A Filipina and her Indian boyfriend were arrested in Hong Kong over suspicion of providing misleading information to contact tracers.
In a South China Morning Post report, the 29-year-old engineer from Dubai and his 31-year-old female friend, both of whom were confirmed as infected last month, were taken into custody on Friday and are being detained in Yau Ma Tei Police Station.
The man was arrested on suspicion of giving misleading information while his friend was detained for refusing to provide particulars, it added.
“We don’t know why they did not tell us but they might forget about the gathering or they deliberately hid the information from us,” the Hong Kong Information Services Department said.
In a report from GMA News, the Indian engineer arrived in Hong Kong from Dubai on March 19 and immediately underwent quarantine.
The Indian foreigner completed his quarantine on April 8 after testing negative for the virus. He then reportedly started roaming around the city with his Filipina girlfriend.
The pair attended a family gathering at a flat in Fung Hing House in Hing Wah (II) Estate in Chai Wan on April 13.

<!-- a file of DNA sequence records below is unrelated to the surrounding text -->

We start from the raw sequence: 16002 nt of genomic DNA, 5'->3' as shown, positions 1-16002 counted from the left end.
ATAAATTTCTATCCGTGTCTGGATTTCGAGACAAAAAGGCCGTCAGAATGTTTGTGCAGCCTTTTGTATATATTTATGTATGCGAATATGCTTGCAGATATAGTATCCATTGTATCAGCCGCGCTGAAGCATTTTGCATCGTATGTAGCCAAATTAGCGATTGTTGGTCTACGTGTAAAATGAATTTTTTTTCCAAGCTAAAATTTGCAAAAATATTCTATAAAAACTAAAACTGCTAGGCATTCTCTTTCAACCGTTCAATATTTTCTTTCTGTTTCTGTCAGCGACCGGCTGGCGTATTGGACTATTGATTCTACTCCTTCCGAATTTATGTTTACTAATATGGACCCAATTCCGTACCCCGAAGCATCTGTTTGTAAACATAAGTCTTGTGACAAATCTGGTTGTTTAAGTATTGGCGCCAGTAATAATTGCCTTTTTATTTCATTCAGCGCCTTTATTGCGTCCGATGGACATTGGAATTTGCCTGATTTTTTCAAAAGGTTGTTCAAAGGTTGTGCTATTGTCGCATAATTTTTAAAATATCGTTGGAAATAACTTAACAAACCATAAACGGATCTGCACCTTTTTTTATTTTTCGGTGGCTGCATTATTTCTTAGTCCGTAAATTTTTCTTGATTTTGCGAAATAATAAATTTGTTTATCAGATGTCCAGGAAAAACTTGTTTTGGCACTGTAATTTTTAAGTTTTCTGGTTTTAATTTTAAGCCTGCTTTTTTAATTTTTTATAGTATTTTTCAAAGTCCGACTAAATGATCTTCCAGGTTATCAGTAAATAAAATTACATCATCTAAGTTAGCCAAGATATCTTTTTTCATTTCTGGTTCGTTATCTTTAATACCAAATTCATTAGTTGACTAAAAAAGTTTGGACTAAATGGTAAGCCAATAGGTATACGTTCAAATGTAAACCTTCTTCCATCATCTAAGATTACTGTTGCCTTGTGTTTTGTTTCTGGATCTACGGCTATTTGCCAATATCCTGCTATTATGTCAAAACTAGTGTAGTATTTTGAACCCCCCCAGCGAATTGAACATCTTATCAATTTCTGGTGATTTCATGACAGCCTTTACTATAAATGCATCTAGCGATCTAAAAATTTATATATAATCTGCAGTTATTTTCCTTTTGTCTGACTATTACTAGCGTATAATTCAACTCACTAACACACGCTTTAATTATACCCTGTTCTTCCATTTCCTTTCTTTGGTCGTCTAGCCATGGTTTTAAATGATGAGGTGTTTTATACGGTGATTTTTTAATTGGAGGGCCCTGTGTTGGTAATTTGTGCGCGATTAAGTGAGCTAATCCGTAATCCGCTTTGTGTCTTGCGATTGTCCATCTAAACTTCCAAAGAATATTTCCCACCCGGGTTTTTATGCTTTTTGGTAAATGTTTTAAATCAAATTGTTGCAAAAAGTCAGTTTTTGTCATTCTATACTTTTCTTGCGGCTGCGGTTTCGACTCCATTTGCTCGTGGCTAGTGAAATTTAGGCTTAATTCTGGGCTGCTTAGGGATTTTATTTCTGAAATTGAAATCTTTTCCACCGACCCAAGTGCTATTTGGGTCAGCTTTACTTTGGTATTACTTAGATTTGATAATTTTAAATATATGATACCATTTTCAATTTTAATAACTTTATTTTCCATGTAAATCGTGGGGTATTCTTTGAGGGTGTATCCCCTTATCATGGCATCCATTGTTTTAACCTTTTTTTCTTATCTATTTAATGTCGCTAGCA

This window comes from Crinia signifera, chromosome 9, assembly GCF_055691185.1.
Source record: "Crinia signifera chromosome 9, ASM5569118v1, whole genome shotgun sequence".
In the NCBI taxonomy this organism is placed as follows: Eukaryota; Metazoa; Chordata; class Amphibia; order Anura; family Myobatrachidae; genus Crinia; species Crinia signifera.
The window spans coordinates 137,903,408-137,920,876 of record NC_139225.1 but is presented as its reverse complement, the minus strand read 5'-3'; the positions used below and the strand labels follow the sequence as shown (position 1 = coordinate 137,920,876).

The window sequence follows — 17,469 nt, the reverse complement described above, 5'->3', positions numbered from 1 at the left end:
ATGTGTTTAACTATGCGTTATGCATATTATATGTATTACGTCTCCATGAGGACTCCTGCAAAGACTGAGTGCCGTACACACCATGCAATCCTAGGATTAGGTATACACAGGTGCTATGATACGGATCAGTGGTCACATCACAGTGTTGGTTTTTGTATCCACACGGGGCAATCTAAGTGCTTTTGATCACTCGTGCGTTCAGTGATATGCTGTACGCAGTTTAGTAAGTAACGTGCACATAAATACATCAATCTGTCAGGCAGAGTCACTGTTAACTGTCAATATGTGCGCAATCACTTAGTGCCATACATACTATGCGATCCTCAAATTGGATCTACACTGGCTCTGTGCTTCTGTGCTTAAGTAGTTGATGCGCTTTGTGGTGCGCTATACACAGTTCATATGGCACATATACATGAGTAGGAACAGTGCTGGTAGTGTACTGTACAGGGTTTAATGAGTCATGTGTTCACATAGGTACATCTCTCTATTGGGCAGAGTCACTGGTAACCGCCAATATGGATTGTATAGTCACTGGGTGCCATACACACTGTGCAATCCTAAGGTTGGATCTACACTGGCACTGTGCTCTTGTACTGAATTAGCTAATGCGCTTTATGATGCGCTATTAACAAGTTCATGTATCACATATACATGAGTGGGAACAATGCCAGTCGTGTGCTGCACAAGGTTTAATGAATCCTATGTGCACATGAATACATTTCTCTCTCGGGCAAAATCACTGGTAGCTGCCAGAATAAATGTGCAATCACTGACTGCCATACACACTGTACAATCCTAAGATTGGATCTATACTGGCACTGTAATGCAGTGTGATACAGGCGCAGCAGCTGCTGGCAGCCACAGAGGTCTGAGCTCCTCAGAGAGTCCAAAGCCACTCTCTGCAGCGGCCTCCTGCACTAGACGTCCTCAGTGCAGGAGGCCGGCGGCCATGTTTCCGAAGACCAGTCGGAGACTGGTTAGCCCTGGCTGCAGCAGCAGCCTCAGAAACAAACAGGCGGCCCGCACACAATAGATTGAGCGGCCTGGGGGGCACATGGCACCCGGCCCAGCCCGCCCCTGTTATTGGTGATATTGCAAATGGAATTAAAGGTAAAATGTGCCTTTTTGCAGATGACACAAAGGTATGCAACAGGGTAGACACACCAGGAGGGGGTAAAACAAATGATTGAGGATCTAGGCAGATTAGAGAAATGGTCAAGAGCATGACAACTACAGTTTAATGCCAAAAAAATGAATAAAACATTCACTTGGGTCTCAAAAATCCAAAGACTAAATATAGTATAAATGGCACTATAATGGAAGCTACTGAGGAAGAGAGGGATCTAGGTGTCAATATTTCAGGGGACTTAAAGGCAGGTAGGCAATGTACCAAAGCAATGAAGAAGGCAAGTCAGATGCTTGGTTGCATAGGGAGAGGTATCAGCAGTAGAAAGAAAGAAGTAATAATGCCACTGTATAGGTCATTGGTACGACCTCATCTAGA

On April 15, the Indian underwent COVID-19 testing prior to his return to Dubai. He tested positive for the N501Y COVID-19 variant on April 17.
The Filipina, who was a close contact, reported to a government facility on April 18. It was found she also tested positive for the same variant, the report added.
On the same day, the Filipina’s brother, who was also a close contact of her Indian boyfriend, attended a birthday party with three other helpers.
On April 30, one of the three OFW visitors was confirmed to be infected with the strain. The domestic helper also infected the 10-month-old baby of his employer.
The two other helpers also tested positive for the same variant on May 5.
Two days later, the Filipina’s mother also tested positive.
Hong Kong authorities said these particular details were not mentioned by the Indian engineer and the Filipina.
Under the Prevention and Control of Disease Ordinance, a person who knowingly gives any information to a medical practitioner that is false is an offence and is liable for conviction to a fine at level 2 or $5,000 and imprisonment for six months.